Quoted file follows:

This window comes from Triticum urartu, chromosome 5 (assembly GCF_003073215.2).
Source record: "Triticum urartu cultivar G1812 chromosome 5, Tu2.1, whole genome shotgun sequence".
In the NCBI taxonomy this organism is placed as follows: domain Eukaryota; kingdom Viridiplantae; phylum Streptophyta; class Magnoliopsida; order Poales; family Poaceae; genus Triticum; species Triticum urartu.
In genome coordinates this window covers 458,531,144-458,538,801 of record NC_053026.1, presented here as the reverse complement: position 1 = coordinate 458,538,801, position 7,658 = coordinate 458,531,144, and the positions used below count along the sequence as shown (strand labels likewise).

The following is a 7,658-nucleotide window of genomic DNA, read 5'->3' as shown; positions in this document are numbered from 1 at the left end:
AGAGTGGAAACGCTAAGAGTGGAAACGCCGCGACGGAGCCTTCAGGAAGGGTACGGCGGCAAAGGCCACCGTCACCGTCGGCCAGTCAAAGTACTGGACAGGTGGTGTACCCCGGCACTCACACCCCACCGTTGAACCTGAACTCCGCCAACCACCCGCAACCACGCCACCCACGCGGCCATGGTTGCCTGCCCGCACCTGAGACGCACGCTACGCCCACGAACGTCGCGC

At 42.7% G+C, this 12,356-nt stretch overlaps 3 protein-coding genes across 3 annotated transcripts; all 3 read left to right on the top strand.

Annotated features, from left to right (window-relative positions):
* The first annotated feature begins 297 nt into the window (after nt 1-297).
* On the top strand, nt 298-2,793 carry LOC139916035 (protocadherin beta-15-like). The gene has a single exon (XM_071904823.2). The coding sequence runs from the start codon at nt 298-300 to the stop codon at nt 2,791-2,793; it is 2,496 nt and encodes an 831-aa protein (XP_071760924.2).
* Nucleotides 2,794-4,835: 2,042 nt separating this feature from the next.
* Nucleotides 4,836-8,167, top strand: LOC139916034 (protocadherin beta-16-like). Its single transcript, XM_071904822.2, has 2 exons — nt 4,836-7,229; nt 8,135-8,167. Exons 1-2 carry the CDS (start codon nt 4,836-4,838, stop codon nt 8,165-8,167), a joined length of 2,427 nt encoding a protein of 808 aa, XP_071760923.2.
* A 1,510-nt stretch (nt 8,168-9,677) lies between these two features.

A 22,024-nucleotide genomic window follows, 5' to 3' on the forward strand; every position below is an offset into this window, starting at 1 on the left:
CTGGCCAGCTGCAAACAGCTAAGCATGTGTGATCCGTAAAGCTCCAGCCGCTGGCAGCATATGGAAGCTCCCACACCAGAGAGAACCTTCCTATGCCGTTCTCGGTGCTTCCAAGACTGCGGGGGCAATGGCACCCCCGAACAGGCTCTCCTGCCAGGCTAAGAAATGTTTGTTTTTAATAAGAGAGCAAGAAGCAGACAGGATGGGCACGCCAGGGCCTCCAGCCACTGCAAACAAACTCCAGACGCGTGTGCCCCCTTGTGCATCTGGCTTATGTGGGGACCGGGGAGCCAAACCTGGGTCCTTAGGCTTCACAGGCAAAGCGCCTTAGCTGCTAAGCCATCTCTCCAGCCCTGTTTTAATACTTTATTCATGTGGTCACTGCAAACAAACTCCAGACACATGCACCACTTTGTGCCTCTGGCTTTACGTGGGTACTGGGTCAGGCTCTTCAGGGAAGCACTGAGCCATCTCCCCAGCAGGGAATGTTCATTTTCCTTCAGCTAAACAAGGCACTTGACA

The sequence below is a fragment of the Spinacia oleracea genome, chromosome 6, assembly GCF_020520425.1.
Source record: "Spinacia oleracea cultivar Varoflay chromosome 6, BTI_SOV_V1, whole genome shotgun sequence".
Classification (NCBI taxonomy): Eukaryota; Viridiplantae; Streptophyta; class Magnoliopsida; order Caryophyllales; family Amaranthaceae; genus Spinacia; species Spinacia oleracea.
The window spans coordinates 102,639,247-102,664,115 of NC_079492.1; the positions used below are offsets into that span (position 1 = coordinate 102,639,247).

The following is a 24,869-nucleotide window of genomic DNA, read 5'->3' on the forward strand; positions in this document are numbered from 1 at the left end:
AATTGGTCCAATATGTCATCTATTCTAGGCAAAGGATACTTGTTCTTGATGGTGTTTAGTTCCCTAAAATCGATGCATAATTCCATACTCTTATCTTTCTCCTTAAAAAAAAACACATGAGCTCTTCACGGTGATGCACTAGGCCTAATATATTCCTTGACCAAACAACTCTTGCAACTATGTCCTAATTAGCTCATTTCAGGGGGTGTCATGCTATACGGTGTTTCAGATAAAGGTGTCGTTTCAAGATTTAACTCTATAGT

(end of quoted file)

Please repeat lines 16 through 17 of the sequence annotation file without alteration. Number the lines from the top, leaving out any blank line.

The sequence below is a fragment of the Spinacia oleracea genome, chromosome 6, assembly GCF_020520425.1.
Source record: "Spinacia oleracea cultivar Varoflay chromosome 6, BTI_SOV_V1, whole genome shotgun sequence".